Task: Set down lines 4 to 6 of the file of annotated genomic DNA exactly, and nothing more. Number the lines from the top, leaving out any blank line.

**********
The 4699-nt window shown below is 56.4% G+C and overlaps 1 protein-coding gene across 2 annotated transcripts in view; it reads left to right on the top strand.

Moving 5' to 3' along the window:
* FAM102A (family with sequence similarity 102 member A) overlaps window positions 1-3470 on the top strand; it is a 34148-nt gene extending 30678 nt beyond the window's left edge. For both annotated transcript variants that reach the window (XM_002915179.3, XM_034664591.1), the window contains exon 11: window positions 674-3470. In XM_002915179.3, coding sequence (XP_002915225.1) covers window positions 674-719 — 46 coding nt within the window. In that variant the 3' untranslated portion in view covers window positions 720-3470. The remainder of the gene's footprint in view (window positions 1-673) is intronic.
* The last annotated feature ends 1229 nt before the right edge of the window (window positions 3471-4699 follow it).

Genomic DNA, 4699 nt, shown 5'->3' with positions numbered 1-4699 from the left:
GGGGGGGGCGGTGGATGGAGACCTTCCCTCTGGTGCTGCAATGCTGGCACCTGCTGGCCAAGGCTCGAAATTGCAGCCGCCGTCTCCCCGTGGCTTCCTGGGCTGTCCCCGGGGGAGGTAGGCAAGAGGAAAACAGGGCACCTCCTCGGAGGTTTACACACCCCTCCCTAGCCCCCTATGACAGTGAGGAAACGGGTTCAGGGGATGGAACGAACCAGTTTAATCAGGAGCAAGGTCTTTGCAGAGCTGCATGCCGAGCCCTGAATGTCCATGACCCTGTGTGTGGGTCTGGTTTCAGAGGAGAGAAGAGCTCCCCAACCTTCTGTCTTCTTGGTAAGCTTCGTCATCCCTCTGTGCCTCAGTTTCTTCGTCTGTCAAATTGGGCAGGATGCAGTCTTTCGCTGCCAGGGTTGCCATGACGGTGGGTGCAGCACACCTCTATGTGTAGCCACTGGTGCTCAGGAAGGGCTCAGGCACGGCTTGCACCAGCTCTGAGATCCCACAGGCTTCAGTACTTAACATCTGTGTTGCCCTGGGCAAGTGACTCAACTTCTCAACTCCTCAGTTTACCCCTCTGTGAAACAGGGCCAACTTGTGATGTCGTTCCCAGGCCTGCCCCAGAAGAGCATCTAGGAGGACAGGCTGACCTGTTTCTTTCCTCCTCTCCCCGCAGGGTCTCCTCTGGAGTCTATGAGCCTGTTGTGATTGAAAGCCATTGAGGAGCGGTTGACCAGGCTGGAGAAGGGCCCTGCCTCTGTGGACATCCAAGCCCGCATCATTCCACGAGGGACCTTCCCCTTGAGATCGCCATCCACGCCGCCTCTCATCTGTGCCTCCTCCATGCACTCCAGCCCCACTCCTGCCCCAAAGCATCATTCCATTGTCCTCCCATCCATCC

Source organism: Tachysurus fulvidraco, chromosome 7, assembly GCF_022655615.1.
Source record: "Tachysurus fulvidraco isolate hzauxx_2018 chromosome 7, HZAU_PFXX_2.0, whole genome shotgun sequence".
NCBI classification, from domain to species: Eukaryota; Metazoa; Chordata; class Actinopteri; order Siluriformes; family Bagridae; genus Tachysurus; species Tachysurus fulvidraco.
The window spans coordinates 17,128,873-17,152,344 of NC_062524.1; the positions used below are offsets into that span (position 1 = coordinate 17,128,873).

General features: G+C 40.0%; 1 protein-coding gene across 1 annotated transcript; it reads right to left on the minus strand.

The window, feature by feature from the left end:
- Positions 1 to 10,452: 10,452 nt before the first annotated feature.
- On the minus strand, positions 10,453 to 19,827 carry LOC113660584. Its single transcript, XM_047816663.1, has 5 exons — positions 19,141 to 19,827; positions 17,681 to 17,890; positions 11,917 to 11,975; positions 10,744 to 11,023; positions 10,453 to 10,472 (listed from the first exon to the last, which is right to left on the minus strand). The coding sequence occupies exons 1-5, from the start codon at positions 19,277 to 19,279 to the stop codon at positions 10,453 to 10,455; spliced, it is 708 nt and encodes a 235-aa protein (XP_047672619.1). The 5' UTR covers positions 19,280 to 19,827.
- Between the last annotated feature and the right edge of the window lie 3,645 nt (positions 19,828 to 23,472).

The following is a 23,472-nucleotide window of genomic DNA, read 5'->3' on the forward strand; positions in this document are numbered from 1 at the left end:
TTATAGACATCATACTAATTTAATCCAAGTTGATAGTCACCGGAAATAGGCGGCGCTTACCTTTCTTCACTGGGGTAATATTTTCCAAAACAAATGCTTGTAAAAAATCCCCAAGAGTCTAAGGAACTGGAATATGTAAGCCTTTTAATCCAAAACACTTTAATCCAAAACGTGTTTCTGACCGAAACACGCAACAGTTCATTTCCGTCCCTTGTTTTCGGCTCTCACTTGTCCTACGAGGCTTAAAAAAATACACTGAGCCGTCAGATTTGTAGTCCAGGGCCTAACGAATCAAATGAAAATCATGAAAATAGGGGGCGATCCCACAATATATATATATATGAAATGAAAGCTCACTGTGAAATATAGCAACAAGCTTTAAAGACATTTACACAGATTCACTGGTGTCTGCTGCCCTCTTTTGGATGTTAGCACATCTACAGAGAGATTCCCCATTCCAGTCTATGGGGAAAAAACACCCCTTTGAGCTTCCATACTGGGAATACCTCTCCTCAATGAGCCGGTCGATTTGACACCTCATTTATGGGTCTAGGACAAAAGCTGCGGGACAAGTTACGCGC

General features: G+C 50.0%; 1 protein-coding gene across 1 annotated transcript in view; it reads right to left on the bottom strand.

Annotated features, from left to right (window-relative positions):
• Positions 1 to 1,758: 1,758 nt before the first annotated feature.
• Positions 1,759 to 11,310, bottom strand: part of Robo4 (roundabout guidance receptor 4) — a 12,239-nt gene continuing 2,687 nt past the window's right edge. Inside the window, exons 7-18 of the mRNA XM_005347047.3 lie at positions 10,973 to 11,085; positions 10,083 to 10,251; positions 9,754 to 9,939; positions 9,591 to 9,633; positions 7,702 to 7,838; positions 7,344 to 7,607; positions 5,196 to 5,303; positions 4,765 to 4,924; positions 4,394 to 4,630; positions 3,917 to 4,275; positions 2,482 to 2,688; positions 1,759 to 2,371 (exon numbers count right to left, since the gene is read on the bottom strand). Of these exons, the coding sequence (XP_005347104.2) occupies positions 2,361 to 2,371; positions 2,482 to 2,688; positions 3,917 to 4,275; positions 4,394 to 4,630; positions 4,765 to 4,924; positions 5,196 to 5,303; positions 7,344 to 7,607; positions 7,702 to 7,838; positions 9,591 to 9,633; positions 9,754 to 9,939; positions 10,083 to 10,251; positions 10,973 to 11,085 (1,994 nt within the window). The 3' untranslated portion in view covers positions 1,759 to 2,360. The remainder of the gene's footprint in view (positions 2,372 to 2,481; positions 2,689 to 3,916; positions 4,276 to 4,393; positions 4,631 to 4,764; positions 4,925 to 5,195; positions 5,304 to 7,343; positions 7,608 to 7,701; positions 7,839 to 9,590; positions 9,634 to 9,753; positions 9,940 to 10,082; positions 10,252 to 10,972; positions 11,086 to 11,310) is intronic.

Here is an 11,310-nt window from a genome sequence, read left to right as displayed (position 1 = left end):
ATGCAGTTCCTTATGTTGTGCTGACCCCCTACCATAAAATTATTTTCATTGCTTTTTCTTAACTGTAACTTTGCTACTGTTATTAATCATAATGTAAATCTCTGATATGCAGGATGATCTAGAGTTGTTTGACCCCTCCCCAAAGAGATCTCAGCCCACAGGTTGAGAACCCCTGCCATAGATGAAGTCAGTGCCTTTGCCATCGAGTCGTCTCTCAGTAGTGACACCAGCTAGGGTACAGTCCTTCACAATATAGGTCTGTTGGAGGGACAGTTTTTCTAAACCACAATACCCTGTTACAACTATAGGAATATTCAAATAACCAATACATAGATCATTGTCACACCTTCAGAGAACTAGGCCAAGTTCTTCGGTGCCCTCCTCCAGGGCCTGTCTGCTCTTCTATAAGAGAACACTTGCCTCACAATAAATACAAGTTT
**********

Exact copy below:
* The last annotated feature ends 1229 nt before the right edge of the window (window positions 3471-4699 follow it).

Genomic DNA, 4699 nt, shown 5'->3' with positions numbered 1-4699 from the left:
GGGGGGGGCGGTGGATGGAGACCTTCCCTCTGGTGCTGCAATGCTGGCACCTGCTGGCCAAGGCTCGAAATTGCAGCCGCCGTCTCCCCGTGGCTTCCTGGGCTGTCCCCGGGGGAGGTAGGCAAGAGGAAAACAGGGCACCTCCTCGGAGGTTTACACACCCCTCCCTAGCCCCCTATGACAGTGAGGAAACGGGTTCAGGGGATGGAACGAACCAGTTTAATCAGGAGCAAGGTCTTTGCAGAGCTGCATGCCGAGCCCTGAATGTCCATGACCCTGTGTGTGGGTCTGGTTTCAGAGGAGAGAAGAGCTCCCCAACCTTCTGTCTTCTTGGTAAGCTTCGTCATCCCTCTGTGCCTCAGTTTCTTCGTCTGTCAAATTGGGCAGGATGCAGTCTTTCGCTGCCAGGGTTGCCATGACGGTGGGTGCAGCACACCTCTATGTGTAGCCACTGGTGCTCAGGAAGGGCTCAGGCACGGCTTGCACCAGCTCTGAGATCCCACAGGCTTCAGTACTTAACATCTGTGTTGCCCTGGGCAAGTGACTCAACTTCTCAACTCCTCAGTTTACCCCTCTGTGAAACAGGGCCAACTTGTGATGTCGTTCCCAGGCCTGCCCCAGAAGAGCATCTAGGAGGACAGGCTGACCTGTTTCTTTCCTCCTCTCCCCGCAGGGTCTCCTCTGGAGTCTATGAGCCTGTTGTGATTGAAAGCCATTGAGGAGCGGTTGACCAGGCTGGAGAAGGGCCCTGCCTCTGTGGACATCCAAGCCCGCATCATTCCACGAGGGACCTTCCCCTTGAGATCGCCATCCACGCCGCCTCTCATCTGTGCCTCCTCCATGCACTCCAGCCCCACTCCTGCCCCAAAGCATCATTCCATTGTCCTCCCATCCATCC